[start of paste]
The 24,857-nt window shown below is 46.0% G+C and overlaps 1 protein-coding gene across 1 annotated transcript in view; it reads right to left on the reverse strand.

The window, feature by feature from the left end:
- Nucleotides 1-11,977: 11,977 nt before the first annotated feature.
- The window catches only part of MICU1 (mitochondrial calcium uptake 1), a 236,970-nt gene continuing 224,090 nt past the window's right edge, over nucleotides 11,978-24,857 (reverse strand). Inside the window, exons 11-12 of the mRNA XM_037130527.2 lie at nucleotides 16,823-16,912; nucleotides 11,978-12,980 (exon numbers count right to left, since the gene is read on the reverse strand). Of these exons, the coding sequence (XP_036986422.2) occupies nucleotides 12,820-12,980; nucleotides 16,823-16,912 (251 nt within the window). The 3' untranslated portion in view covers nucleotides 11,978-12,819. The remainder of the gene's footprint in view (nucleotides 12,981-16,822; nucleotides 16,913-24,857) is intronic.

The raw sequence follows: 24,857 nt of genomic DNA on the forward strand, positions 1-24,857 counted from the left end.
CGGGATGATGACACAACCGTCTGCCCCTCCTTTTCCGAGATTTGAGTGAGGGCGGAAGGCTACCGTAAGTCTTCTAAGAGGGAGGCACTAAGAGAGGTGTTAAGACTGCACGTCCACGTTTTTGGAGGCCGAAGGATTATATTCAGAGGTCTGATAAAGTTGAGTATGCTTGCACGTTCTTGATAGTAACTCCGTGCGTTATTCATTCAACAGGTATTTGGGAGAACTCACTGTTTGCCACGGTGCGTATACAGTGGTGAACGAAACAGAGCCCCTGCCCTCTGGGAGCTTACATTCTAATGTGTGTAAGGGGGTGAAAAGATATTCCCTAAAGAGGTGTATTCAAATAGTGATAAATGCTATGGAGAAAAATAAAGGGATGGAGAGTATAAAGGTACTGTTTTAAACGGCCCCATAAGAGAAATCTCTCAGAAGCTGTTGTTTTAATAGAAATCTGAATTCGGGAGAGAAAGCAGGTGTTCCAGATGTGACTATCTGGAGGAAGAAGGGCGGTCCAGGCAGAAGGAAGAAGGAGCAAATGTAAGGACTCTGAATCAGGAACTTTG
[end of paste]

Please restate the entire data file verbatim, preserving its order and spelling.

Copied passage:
The 24,857-nt window shown below is 46.0% G+C and overlaps 1 protein-coding gene across 1 annotated transcript in view; it reads right to left on the reverse strand.

The window, feature by feature from the left end:
- Nucleotides 1-11,977: 11,977 nt before the first annotated feature.
- The window catches only part of MICU1 (mitochondrial calcium uptake 1), a 236,970-nt gene continuing 224,090 nt past the window's right edge, over nucleotides 11,978-24,857 (reverse strand). Inside the window, exons 11-12 of the mRNA XM_037130527.2 lie at nucleotides 16,823-16,912; nucleotides 11,978-12,980 (exon numbers count right to left, since the gene is read on the reverse strand). Of these exons, the coding sequence (XP_036986422.2) occupies nucleotides 12,820-12,980; nucleotides 16,823-16,912 (251 nt within the window). The 3' untranslated portion in view covers nucleotides 11,978-12,819. The remainder of the gene's footprint in view (nucleotides 12,981-16,822; nucleotides 16,913-24,857) is intronic.

The raw sequence follows: 24,857 nt of genomic DNA on the forward strand, positions 1-24,857 counted from the left end.
CGGGATGATGACACAACCGTCTGCCCCTCCTTTTCCGAGATTTGAGTGAGGGCGGAAGGCTACCGTAAGTCTTCTAAGAGGGAGGCACTAAGAGAGGTGTTAAGACTGCACGTCCACGTTTTTGGAGGCCGAAGGATTATATTCAGAGGTCTGATAAAGTTGAGTATGCTTGCACGTTCTTGATAGTAACTCCGTGCGTTATTCATTCAACAGGTATTTGGGAGAACTCACTGTTTGCCACGGTGCGTATACAGTGGTGAACGAAACAGAGCCCCTGCCCTCTGGGAGCTTACATTCTAATGTGTGTAAGGGGGTGAAAAGATATTCCCTAAAGAGGTGTATTCAAATAGTGATAAATGCTATGGAGAAAAATAAAGGGATGGAGAGTATAAAGGTACTGTTTTAAACGGCCCCATAAGAGAAATCTCTCAGAAGCTGTTGTTTTAATAGAAATCTGAATTCGGGAGAGAAAGCAGGTGTTCCAGATGTGACTATCTGGAGGAAGAAGGGCGGTCCAGGCAGAAGGAAGAAGGAGCAAATGTAAGGACTCTGAATCAGGAACTTTG